The above is an example of our efforts to create trust and a dialog between us and appropriate policy makers in Washington.  During the 90s the heads of NSF, NASA, and NIH; two President’s Science Advisors; the NASA Chief Scientist; an Associate Director of NSF; and an Under Secretary of Commerce visited.  Likewise we visited them and other agency leaders in Washington on a regular basis.

SECOND    In 1990 an NSF Engineering Research Center (ERC) proposal with Bill Characklis as Director was funded.  Prior to this NSF had funded about a dozen ERCs, all at major research universities.  This proposal received outstanding reviews which recommended funding, but there was some controversy within NSF about placing an ERC out in the “sticks”.  Partly to address the concerns, the MSU ERC was assigned a Program Officer (PO) to oversee the program who had considerable reservations and ran a tight ship.  Unfortunately, Bill, seen as critical to the success of the ERC by the PO, died in June, 1992.  After several conversations with the PO, it seemed likely that he would recommend a one year termination grant.  However, we were able to get a meeting with the Director of the Engineering Directorate at NSF to discuss the issues.  During a positive discussion, Mike Malone and I convinced him to let us carry on – to replace Bill with another outstanding leader and to commit five new faculty lines to the center. He agreed to give us a new PO who was much more willing to work with us and continued funding for a year.  On the flight home, Mike said, “Hell, let’s hire two senior people” (to replace Bill).  Upon our return we met with Mark Emmert to discuss how we would fund two senior people to head up the ERC and the five positions we would commit to them.  A few months later in early 1993 we hired Bill Costerton as ERC Executive Director and James Bryers from Duke as ERC Director of Research.  Thereafter, the future of the center was never in doubt.  All eleven years of NSF ERC funding was forthcoming.  We were told that our ERC was one of the most successful, if not the most, funded by NSF and one of the few that lasted long after the ERC funding was over. Today, 24 years later, the Center for Biofilm Engineering continues as the nation’s leader in this area of research.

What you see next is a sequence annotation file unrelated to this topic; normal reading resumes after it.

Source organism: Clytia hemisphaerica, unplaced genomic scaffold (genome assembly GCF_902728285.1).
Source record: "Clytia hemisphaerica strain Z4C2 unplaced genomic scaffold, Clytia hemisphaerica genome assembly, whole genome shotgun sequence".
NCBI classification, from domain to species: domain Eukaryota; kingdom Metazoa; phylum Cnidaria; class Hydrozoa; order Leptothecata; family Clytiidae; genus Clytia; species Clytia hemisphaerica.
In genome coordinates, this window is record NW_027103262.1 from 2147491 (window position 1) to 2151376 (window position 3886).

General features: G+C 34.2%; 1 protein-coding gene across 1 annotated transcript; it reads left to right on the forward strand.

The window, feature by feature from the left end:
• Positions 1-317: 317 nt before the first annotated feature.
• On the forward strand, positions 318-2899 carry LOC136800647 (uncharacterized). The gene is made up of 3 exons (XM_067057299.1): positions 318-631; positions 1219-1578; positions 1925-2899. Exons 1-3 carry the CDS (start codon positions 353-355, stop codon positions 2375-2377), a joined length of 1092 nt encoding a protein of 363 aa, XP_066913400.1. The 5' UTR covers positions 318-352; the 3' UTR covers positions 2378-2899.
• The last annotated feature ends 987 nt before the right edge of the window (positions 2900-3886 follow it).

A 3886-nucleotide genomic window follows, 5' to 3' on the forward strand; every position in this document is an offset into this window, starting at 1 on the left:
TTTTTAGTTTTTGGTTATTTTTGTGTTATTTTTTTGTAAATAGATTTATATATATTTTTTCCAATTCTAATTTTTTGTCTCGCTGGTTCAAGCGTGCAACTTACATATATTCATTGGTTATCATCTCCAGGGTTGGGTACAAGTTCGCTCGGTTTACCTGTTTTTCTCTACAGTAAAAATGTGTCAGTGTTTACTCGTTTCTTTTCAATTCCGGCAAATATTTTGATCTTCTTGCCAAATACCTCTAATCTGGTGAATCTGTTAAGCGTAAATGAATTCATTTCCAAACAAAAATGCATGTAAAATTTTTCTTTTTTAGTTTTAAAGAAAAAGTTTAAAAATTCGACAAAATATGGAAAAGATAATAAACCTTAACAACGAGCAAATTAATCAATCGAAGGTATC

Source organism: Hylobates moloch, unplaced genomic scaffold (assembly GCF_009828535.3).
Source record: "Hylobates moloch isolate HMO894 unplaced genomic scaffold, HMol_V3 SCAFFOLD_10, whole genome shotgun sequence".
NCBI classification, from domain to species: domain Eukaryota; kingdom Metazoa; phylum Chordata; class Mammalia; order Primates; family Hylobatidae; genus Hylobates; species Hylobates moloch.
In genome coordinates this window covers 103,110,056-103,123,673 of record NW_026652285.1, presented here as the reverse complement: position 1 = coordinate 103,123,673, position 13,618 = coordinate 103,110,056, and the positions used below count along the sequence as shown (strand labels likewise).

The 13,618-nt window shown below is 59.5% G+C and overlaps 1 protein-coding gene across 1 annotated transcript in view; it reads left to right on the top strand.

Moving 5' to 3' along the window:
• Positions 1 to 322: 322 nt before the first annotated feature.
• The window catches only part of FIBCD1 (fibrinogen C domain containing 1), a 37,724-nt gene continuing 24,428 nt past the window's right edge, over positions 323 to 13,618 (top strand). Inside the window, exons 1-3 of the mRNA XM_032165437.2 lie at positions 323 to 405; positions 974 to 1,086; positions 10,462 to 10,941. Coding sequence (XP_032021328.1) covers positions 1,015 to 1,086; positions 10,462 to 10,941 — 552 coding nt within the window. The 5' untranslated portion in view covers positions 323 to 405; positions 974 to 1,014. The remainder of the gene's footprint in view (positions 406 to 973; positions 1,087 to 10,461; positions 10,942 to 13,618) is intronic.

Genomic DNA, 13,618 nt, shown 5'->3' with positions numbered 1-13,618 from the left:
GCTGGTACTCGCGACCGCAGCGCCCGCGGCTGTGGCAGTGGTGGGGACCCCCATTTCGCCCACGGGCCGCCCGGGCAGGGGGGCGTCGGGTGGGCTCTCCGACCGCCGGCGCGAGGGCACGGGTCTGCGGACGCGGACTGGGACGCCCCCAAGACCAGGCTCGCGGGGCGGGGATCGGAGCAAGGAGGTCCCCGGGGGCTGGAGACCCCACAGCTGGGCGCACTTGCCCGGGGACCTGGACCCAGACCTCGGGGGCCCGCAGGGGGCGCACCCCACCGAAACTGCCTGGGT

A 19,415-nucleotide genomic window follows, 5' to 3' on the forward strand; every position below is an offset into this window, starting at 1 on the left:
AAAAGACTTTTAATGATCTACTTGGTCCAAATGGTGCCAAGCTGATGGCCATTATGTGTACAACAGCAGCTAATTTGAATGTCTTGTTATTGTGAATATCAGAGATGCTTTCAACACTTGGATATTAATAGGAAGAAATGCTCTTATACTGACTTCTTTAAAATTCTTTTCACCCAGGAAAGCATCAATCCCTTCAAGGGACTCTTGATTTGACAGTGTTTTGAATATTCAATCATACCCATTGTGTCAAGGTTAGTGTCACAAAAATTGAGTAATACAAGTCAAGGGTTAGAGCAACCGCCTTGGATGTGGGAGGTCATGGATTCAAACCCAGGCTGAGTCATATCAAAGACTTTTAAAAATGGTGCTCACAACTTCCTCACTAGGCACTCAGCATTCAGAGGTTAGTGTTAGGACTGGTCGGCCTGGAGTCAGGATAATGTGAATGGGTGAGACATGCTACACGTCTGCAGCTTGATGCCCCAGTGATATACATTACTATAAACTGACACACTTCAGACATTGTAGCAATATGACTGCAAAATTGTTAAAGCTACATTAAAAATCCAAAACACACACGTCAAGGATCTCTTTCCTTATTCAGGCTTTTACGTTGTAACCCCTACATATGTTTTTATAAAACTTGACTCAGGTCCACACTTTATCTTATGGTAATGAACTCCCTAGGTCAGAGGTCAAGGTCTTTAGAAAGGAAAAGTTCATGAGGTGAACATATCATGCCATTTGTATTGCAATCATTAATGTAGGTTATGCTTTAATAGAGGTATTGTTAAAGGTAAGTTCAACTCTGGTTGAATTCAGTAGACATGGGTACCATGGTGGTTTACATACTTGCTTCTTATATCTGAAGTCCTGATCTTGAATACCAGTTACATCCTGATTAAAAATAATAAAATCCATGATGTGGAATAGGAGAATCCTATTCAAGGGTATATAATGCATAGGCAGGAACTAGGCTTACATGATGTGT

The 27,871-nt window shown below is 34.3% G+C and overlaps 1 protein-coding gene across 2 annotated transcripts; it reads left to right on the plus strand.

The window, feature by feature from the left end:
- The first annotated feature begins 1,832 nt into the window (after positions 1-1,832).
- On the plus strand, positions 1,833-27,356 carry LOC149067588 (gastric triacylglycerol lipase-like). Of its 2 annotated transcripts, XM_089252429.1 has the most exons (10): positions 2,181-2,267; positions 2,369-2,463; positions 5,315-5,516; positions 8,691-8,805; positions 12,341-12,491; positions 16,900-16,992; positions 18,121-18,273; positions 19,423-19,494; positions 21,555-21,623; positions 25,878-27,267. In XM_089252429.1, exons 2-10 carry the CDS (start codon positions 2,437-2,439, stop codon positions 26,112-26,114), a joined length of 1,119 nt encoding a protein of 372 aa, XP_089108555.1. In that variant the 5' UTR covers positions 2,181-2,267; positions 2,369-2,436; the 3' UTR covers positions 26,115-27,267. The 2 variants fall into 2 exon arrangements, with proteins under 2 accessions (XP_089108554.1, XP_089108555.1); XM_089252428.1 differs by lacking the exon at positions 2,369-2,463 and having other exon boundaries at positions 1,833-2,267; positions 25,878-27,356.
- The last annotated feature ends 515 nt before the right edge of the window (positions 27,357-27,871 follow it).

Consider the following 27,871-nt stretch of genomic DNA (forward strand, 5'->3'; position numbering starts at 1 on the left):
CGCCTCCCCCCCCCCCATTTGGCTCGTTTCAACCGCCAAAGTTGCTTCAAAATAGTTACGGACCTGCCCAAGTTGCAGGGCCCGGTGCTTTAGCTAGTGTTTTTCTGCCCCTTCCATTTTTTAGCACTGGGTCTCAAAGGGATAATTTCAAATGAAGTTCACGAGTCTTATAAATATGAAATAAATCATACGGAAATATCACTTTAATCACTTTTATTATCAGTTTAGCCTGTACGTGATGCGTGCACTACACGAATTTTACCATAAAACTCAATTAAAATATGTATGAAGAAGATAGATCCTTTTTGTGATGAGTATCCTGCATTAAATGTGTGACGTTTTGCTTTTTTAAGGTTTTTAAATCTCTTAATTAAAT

THIRD The 1993 – 1999 NSF EPSCoR project focused on developing four cluster activities at MSU, one being in Laser Optics. Not only were existing faculty supported, but MONTS support added an average of a new faculty line each year. Having developed a critical mass, in 1995 the Optical Technology Center (OPTEC) was established to promote education and research in the rapidly growing fields of optical science and engineering.  Its goal is “… to maintain a nationally competitive optics program that promotes collaboration with local optical industry ….”  With congressionally directed funding, in 1999 Spectrum Lab was created as a partner to OPTEC.  Its mission is “… to advance the opto-electonic technologies emerging from the research laboratories of MSU and foster their transition to Montana companies …” In part, the success of these activities can be measured by the number of optics companies in Bozeman, which has grown from 9 in 1993 to 36 in 2014, many of which employ MSU grads and many were founded by MSU grads.  This is shown graphically below. The number of faculty in this area has grown from a half dozen to around 30. 

MSU Optics Impact


When I became VPR in the summer of 1990, three elements were essential in the rapid expansion and great successes of the research/creative activities programs at MSU, all arising from EPSCoR impacts.

One:  A spirit and atmosphere conducive to success in research development existed on campus, and in the state.

Two:  Money to grow research was becoming available from 4 new sources: (a) EPSCOR grants; (b) State match and seed grants; (c) 100 percent of IDCs available on campus; and (d) Congressional Directed funding.

Three:  An administration that was willing to use EPSCoR- like programs as catalysts and support and encourage looking for or creating opportunities – good ideas were the coin of the realm.